A divorce changes all family dynamics. What once seemed easy can become fraught with difficulty, extra planning and second-guessing. This includes scheduling holidays like Mother’s Day.
For moms, Mother’s Day can be an exceptionally emotional event during or after a divorce. But both parents should understand it can be just as challenging for their kids.
Preparation is key when planning for holidays
When children live in two separate households, you and your ex (with the help of your lawyer) can accomplish much of the heavy lifting regarding where the kids will spend holidays and birthdays. When you are putting the details together for your Texas parenting plan, remember:
- Your kids didn’t create the situation.
- Divorce is difficult for both younger and older children.
- Kids want what’s best for both parents.
- Your children are still trying to figure out this arrangement.
Arranging dates with the kids will be considerably smoother if both parents are on the same page. For example, kids should be encouraged to spend Mother’s Day with their mom and Father’s Day with their dad. The same is true for the parents’ birthdays, especially when kids are younger.
Create new traditions and be flexible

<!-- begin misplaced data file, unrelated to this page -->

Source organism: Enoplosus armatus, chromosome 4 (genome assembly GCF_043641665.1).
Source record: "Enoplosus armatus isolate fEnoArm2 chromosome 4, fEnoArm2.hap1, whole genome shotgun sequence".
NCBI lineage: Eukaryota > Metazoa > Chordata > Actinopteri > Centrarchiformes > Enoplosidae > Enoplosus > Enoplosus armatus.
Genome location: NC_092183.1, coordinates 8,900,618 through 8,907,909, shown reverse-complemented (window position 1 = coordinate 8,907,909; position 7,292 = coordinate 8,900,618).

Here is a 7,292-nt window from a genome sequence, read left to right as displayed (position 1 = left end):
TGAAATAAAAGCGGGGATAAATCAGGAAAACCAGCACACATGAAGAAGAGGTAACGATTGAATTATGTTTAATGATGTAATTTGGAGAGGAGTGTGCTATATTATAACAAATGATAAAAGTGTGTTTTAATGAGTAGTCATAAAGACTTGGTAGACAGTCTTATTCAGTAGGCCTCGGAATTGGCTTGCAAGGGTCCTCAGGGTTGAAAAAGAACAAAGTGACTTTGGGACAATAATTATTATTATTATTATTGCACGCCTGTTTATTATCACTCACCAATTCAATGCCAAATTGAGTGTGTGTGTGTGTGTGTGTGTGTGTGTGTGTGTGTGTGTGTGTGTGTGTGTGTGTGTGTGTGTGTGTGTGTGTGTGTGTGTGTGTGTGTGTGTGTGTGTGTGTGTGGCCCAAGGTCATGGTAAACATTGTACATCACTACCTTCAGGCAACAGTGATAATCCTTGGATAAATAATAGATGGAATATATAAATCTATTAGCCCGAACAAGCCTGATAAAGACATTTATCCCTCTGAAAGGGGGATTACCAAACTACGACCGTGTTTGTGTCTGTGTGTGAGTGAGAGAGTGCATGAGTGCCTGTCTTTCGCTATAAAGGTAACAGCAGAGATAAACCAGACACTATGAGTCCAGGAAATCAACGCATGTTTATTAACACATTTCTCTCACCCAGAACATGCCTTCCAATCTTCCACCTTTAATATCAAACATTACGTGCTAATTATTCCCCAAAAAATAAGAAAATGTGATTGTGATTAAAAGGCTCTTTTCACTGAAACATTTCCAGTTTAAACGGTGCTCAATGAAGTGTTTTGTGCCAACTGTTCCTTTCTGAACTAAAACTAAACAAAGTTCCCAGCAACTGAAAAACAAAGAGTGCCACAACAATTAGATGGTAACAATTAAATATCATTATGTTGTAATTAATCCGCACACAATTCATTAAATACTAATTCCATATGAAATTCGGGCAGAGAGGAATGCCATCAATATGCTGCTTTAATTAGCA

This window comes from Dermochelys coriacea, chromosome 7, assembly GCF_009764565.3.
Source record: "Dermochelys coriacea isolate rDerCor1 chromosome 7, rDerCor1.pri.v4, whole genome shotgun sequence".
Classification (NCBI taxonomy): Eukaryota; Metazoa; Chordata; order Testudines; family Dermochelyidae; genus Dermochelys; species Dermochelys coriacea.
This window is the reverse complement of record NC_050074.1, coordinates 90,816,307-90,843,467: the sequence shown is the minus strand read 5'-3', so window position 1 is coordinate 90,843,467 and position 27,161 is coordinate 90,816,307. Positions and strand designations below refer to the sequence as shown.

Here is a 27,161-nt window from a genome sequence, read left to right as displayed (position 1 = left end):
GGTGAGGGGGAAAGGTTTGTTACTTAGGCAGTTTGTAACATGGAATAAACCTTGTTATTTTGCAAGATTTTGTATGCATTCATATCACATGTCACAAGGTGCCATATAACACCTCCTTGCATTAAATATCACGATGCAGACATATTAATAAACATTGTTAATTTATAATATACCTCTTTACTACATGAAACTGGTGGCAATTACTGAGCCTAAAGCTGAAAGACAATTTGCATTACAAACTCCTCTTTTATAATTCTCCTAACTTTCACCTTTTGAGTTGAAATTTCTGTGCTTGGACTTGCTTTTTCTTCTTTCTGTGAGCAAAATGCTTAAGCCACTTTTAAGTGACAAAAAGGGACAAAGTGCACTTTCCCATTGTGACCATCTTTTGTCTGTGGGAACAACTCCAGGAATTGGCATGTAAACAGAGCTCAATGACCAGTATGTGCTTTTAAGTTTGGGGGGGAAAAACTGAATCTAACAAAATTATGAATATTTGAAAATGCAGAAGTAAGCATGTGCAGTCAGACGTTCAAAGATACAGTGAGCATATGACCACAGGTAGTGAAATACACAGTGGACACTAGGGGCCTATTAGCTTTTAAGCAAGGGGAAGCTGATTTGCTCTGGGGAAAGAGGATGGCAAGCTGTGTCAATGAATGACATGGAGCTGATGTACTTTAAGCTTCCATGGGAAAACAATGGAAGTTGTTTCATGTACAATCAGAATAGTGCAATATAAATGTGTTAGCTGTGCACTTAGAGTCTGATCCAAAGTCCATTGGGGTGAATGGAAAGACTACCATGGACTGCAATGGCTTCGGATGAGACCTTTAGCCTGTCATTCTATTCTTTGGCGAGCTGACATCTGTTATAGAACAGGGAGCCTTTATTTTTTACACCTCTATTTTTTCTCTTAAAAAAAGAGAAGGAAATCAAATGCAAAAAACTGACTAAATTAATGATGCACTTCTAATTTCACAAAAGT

One of the casualties of divorce is that some family traditions will come to an end. As kids get older and develop lives of their own, it’s important to honor their decisions when they decide not to spend specific holidays with mom or dad.
For many, FaceTime and other video-conferencing apps offer a way for kids to honor their mothers in real time. Plus, no law says Mother’s Day has to be celebrated on a specific date. You may need to choose a day that works better for everyone.
Above all, avoid using guilt as a motivator, as that can quickly become a slippery slope. Instead, encourage flexibility and resilience as a way to cope with challenging situations. Those qualities will not only help them deal with their present circumstances but develop life-long skills they can pass along to your grandchildren.